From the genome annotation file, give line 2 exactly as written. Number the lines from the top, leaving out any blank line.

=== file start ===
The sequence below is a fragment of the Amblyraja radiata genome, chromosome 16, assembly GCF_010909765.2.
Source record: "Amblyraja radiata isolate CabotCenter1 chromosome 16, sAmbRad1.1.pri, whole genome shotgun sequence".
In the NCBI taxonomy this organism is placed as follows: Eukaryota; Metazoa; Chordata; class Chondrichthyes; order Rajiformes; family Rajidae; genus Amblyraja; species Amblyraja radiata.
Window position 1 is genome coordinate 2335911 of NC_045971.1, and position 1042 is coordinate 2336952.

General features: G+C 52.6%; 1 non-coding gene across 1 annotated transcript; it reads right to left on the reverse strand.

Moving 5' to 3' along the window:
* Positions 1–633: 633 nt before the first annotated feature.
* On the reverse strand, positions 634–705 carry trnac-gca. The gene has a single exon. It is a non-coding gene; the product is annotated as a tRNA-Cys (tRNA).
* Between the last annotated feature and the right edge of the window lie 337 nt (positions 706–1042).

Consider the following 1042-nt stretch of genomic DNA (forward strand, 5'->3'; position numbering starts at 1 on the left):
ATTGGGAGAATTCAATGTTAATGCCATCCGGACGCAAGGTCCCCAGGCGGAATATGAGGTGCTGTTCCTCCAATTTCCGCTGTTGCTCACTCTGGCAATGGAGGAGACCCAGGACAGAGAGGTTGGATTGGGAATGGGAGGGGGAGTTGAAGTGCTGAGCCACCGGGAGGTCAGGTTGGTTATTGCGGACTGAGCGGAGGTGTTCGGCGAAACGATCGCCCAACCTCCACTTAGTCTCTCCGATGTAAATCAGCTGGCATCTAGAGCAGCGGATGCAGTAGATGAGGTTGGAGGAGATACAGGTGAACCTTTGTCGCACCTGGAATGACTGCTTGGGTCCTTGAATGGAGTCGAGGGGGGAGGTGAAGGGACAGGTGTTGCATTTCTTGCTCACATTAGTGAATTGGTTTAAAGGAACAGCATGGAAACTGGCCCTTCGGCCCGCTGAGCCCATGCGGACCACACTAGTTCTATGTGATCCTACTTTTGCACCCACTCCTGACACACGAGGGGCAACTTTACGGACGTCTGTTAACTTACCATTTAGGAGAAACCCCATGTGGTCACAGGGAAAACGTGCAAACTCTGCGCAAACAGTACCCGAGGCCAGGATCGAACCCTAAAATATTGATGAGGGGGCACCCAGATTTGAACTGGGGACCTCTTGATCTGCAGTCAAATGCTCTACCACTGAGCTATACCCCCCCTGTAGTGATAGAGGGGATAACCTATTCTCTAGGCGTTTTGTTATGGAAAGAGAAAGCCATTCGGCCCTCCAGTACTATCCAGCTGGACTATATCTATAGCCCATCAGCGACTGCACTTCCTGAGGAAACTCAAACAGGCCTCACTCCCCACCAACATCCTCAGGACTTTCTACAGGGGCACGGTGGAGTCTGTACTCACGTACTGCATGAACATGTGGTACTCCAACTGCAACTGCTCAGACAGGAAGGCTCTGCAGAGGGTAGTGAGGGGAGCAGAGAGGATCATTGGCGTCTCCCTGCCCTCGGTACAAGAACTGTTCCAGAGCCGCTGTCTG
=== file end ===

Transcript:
Source record: "Amblyraja radiata isolate CabotCenter1 chromosome 16, sAmbRad1.1.pri, whole genome shotgun sequence".